``````
2 Likes

So one thing I have to say right away, each major “Region” of a Planet (like a Big Island or so) will have its own World, simply for management Reasons, and so that Servers can do things like Clustering properly (I plan to test that with Raspberry Pi’s by the way).

This means a lot of Stuff regarding Region Boundaries, since when you cross them you need to be moved smoothly from one World to another, you need a good transition especially with the Physics (that’s why Islands is gonna be the first non-debug Worldgeneration Type, because you can mostly ignore that Issue for swimming people).

And I did talk a lot about this problem with @OvermindDL1 , and he said it is “easy to share a database between servers”, whatever that will mean for the transition between Regions.

1 Like

Do you mean you want to shard each region onto a different server?

2 Likes

Yep, like having 4 Raspberry Pis run one World as 4 Clustered Servers. That kinda thing.

1 Like

Okay. I don’t think sharding is easy but I also know very little about it. Amethyst’s entity index and component storage tables are not exposed and it’s not implemented as a proper SQL-style database (the the tables are private `Vec`s allocated on the heap), so you will have to write database management and sharding yourself.

### Setting up Shards

I’m assuming you would have all the servers hooked up over LAN. The number of servers and their machine identifiers (MAC addresses, local IP addresses, what have you) can be read from config files.

The thing is, regions (and `World`s in general) are going to be created on the fly. Somehow the software has to decide, on the fly, which server will create each new `World`. I don’t know how to make that decision, maybe you can base it on some sort of runtime profiling or maybe there’s a way to let the server operator configure it. I don’t know.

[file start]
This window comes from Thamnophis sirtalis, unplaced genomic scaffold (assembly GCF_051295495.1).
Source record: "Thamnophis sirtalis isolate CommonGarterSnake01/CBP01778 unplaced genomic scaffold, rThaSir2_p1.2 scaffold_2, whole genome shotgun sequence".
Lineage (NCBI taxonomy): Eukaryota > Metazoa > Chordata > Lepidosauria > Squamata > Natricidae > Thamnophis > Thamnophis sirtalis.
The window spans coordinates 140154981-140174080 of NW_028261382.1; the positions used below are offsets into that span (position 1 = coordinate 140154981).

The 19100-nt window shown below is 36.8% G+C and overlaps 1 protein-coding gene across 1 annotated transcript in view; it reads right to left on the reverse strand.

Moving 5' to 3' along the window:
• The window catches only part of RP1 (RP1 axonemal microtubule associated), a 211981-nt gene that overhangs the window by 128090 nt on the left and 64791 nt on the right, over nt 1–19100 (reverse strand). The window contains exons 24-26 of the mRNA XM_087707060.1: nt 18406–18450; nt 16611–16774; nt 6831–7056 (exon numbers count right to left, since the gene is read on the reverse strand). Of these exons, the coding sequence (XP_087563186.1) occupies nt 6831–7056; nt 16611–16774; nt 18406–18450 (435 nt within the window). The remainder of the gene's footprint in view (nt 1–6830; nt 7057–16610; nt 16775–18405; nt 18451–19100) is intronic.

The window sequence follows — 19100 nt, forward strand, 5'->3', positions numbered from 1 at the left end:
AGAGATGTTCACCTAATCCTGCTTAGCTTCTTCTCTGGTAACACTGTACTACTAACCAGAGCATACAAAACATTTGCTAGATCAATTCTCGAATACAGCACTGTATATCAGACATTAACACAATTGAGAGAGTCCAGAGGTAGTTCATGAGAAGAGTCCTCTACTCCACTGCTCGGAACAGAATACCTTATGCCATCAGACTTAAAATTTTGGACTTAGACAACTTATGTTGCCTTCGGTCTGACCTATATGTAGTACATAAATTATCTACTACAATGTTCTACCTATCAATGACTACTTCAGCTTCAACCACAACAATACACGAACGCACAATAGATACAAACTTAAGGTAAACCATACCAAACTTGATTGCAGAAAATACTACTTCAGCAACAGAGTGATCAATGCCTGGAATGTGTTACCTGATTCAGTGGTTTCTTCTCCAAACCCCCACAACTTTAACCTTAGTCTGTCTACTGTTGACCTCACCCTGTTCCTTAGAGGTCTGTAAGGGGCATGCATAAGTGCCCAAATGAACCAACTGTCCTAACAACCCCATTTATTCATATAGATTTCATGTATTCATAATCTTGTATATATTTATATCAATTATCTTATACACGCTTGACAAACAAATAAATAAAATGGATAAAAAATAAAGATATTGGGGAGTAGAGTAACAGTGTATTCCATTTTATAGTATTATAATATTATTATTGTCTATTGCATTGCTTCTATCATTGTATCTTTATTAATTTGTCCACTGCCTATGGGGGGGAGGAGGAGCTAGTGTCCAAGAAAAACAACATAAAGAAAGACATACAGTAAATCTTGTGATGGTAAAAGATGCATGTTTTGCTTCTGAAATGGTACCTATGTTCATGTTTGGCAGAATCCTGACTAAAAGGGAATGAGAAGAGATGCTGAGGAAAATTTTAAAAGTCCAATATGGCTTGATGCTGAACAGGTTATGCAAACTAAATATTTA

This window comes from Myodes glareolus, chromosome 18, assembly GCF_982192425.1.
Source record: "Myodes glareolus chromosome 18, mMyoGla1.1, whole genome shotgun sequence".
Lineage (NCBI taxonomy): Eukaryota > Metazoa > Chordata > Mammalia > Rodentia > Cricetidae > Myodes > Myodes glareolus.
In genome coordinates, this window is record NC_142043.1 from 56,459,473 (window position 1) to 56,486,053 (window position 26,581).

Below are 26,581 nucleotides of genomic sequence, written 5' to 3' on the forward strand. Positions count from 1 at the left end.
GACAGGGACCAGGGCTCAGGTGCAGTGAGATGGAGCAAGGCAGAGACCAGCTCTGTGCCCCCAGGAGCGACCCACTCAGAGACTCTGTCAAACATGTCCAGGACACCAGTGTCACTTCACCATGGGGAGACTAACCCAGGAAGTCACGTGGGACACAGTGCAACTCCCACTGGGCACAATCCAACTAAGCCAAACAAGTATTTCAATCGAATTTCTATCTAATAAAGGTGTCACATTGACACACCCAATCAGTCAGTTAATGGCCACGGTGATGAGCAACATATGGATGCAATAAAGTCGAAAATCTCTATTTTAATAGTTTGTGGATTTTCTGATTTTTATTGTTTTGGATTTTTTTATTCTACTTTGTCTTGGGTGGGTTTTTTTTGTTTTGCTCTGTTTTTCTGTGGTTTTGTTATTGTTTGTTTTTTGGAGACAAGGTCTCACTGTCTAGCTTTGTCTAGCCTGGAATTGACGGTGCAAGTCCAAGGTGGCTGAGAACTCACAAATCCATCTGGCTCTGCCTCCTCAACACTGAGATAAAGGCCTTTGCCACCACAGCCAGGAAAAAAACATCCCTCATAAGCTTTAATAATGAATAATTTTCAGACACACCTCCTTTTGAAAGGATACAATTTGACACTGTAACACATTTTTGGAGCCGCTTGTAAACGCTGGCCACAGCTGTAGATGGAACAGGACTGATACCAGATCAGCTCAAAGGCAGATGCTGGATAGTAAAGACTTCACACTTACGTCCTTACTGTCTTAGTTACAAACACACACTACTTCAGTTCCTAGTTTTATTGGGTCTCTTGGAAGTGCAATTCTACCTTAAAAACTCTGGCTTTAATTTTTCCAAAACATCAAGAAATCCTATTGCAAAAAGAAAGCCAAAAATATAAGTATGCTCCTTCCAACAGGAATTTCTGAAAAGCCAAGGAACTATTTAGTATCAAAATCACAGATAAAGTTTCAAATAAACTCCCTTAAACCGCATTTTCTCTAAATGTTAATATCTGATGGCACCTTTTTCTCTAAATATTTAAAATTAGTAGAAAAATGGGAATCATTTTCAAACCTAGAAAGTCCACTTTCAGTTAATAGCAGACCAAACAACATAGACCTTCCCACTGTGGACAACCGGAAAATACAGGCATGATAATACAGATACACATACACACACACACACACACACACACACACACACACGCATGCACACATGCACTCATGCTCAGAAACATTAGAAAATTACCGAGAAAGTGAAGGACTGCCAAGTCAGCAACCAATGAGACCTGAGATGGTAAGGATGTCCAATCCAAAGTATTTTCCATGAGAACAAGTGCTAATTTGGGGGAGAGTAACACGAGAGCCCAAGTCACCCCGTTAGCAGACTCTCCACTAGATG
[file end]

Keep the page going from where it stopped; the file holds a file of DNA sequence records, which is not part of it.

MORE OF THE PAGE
I can think of a way to implement the sharding once it is decided where it will go. Wherever above I wrote `Option<World>`, replace that with `Option<Shard>`. `Shard` would be a struct that contains an identifier for, and owned TCP Stream/Listener to communicate with, the server that will contain the new `World`.

Each method for spec’s `World` will be wrapped by `Shard` to send an appropriate `EXEC` message down the channel (see the next section). I think Rust allows you to go from strings to function calls but if not an enum or static array of closures can match procedure strings from `EXEC` messages to functions.

For their part, all secondary servers will run the server executable with either a command-line argument or a config file option that puts them in shard mode. In this mode they do not run a full server, but instead listen for messages on a network channel.

### Server-Server Interface (within a cluster or between threads on the same server)

AFAIK you have two options,

• write your own shared memory model
• write your own messaging model

Even the Rust book says shared memory sucks, so that leaves messaging. The good news is that the Rust standard library has TCP tools, and Specs has built-in serialization (for the purpose of saving/loading games).

There’s only a few messages you really have to implement. Those are, in SQL terms,

• `DELETE`: When a system wants to remove data from another `World`
• `EXEC`: When a system wants to call a procedure on another `World`
• `INSERT`: When a system wants to add data to another `World`
• `SELECT`: When a system requires data from another `World`
• `UPDATE`: When a system wants to update data on another `World`

### Client-Server Interface

As far as the client->server interface goes, you have to decide on frontend or backend access.

• frontend access: client->frontend->shard
• backend access: client->shard

I think for simplicity’s sake you should use a single point of access (frontend) so the client only uses one interface regardless of server clustering. You could implement both and let the server operator decide, but that seems like a waste of dev time.

2 Likes